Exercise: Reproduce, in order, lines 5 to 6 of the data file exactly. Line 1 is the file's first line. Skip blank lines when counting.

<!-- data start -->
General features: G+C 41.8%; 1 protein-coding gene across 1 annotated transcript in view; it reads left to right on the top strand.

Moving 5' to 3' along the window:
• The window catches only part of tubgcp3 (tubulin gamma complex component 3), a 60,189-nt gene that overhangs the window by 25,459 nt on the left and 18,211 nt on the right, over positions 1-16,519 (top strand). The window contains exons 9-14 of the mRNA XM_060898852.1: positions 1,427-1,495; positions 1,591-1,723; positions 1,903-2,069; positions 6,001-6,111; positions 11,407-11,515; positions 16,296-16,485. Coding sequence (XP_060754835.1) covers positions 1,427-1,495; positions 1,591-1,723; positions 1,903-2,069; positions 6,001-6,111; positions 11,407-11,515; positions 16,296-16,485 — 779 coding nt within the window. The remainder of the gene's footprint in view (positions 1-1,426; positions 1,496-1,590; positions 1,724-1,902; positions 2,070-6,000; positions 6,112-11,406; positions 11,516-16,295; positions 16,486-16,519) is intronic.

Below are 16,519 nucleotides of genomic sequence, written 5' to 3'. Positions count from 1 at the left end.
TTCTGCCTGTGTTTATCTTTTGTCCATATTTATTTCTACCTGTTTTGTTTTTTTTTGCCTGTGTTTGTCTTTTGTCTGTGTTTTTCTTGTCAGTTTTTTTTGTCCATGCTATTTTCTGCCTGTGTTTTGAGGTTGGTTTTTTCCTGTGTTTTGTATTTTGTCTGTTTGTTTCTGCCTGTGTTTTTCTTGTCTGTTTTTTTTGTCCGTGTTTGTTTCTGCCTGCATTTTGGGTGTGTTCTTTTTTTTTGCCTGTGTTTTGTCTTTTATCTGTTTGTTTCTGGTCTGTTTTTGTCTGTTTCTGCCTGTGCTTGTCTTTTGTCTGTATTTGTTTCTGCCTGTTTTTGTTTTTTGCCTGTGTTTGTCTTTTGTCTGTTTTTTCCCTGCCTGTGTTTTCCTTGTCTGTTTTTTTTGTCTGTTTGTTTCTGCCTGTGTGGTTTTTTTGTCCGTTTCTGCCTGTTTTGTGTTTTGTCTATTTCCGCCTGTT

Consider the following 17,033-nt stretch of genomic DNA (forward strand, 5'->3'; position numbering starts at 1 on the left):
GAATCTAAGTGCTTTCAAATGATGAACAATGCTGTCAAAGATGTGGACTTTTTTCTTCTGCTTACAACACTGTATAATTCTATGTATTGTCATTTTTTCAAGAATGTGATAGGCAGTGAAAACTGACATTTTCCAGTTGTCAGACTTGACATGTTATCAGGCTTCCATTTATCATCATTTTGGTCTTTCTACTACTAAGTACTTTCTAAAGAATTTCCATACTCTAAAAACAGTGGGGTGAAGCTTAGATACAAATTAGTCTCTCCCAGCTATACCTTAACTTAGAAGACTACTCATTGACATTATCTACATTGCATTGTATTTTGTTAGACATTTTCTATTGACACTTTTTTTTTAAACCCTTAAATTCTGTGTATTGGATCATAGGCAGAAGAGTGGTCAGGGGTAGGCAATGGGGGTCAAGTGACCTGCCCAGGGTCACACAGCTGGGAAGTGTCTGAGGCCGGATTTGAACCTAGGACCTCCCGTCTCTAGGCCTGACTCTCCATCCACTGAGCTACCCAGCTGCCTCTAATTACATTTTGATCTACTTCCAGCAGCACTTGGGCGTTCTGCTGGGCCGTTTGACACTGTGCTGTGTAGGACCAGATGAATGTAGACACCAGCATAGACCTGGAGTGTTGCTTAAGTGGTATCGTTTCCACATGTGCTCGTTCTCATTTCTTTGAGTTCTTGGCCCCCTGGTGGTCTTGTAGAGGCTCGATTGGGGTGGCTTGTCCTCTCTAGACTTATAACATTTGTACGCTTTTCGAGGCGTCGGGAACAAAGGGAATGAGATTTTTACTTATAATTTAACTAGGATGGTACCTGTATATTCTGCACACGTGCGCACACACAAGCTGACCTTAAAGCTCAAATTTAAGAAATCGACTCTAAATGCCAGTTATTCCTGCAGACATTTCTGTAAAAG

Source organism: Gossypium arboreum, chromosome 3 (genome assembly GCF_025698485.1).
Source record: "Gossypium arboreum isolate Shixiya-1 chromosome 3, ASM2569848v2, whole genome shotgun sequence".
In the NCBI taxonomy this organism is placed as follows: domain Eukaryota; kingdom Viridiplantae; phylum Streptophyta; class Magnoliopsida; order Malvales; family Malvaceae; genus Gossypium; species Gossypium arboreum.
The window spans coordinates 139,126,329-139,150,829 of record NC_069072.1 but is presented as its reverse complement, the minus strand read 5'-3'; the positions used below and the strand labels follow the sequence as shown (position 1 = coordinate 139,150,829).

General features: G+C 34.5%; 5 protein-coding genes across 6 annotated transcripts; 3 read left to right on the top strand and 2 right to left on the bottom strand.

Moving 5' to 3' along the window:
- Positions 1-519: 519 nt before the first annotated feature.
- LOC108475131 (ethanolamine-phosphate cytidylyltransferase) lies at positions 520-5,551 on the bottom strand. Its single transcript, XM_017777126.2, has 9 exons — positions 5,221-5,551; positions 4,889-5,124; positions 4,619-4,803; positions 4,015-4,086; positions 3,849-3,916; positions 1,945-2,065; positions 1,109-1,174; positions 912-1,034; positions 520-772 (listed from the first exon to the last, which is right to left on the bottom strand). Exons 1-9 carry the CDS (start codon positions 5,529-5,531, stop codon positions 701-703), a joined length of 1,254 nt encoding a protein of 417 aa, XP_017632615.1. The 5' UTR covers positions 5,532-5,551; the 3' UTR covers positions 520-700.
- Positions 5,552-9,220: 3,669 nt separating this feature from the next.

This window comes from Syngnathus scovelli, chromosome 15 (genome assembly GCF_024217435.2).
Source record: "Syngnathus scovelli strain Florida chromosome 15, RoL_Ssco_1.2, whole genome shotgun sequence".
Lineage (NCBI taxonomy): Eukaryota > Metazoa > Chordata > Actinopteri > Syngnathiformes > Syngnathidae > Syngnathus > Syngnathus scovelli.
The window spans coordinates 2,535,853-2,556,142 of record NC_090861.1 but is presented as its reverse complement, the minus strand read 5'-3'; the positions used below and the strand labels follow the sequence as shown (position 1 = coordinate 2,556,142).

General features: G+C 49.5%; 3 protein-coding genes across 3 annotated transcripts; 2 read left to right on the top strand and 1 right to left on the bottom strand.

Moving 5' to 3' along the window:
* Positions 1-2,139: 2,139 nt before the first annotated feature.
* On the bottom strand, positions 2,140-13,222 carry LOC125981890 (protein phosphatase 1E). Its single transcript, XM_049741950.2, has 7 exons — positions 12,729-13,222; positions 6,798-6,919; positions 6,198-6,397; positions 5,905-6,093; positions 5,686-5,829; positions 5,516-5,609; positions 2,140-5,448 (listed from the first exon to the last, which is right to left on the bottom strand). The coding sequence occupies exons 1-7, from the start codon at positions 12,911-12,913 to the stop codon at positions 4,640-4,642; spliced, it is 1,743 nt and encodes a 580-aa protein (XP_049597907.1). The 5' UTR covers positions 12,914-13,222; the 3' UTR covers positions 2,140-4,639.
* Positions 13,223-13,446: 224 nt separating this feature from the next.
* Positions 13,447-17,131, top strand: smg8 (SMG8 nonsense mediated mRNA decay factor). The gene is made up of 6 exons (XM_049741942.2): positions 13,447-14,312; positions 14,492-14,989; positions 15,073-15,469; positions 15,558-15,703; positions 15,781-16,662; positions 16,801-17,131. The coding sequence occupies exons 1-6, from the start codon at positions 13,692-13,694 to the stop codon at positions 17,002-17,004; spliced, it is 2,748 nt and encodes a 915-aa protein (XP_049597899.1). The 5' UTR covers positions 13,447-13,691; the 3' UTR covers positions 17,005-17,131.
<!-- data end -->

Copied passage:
TTCTGCCTGTGTTTATCTTTTGTCCATATTTATTTCTACCTGTTTTGTTTTTTTTTGCCTGTGTTTGTCTTTTGTCTGTGTTTTTCTTGTCAGTTTTTTTTGTCCATGCTATTTTCTGCCTGTGTTTTGAGGTTGGTTTTTTCCTGTGTTTTGTATTTTGTCTGTTTGTTTCTGCCTGTGTTTTTCTTGTCTGTTTTTTTTGTCCGTGTTTGTTTCTGCCTGCATTTTGGGTGTGTTCTTTTTTTTTGCCTGTGTTTTGTCTTTTATCTGTTTGTTTCTGGTCTGTTTTTGTCTGTTTCTGCCTGTGCTTGTCTTTTGTCTGTATTTGTTTCTGCCTGTTTTTGTTTTTTGCCTGTGTTTGTCTTTTGTCTGTTTTTTCCCTGCCTGTGTTTTCCTTGTCTGTTTTTTTTGTCTGTTTGTTTCTGCCTGTGTGGTTTTTTTGTCCGTTTCTGCCTGTTTTGTGTTTTGTCTATTTCCGCCTGTT

Consider the following 17,033-nt stretch of genomic DNA (forward strand, 5'->3'; position numbering starts at 1 on the left):